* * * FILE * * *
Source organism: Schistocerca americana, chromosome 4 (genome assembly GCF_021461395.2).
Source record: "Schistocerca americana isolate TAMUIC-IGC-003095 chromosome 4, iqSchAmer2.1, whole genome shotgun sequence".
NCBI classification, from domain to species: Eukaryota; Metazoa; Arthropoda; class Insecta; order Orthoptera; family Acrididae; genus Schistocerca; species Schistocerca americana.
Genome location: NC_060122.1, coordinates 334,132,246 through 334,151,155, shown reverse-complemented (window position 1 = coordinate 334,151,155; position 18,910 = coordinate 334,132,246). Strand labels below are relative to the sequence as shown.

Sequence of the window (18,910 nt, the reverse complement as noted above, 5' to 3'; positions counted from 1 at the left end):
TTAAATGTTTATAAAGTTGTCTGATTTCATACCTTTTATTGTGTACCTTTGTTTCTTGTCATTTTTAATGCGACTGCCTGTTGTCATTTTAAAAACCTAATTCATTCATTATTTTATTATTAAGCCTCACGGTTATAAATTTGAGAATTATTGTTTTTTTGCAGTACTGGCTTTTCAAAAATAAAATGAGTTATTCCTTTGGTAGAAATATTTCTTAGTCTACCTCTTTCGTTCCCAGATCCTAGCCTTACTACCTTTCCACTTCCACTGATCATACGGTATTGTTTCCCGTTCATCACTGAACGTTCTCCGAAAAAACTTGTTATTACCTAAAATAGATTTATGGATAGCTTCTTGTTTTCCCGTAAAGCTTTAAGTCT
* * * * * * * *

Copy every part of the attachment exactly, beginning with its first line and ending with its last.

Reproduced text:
Source organism: Schistocerca americana, chromosome 4 (genome assembly GCF_021461395.2).
Source record: "Schistocerca americana isolate TAMUIC-IGC-003095 chromosome 4, iqSchAmer2.1, whole genome shotgun sequence".
NCBI classification, from domain to species: Eukaryota; Metazoa; Arthropoda; class Insecta; order Orthoptera; family Acrididae; genus Schistocerca; species Schistocerca americana.
Genome location: NC_060122.1, coordinates 334,132,246 through 334,151,155, shown reverse-complemented (window position 1 = coordinate 334,151,155; position 18,910 = coordinate 334,132,246). Strand labels below are relative to the sequence as shown.

Sequence of the window (18,910 nt, the reverse complement as noted above, 5' to 3'; positions counted from 1 at the left end):
TTAAATGTTTATAAAGTTGTCTGATTTCATACCTTTTATTGTGTACCTTTGTTTCTTGTCATTTTTAATGCGACTGCCTGTTGTCATTTTAAAAACCTAATTCATTCATTATTTTATTATTAAGCCTCACGGTTATAAATTTGAGAATTATTGTTTTTTTGCAGTACTGGCTTTTCAAAAATAAAATGAGTTATTCCTTTGGTAGAAATATTTCTTAGTCTACCTCTTTCGTTCCCAGATCCTAGCCTTACTACCTTTCCACTTCCACTGATCATACGGTATTGTTTCCCGTTCATCACTGAACGTTCTCCGAAAAAACTTGTTATTACCTAAAATAGATTTATGGATAGCTTCTTGTTTTCCCGTAAAGCTTTAAGTCT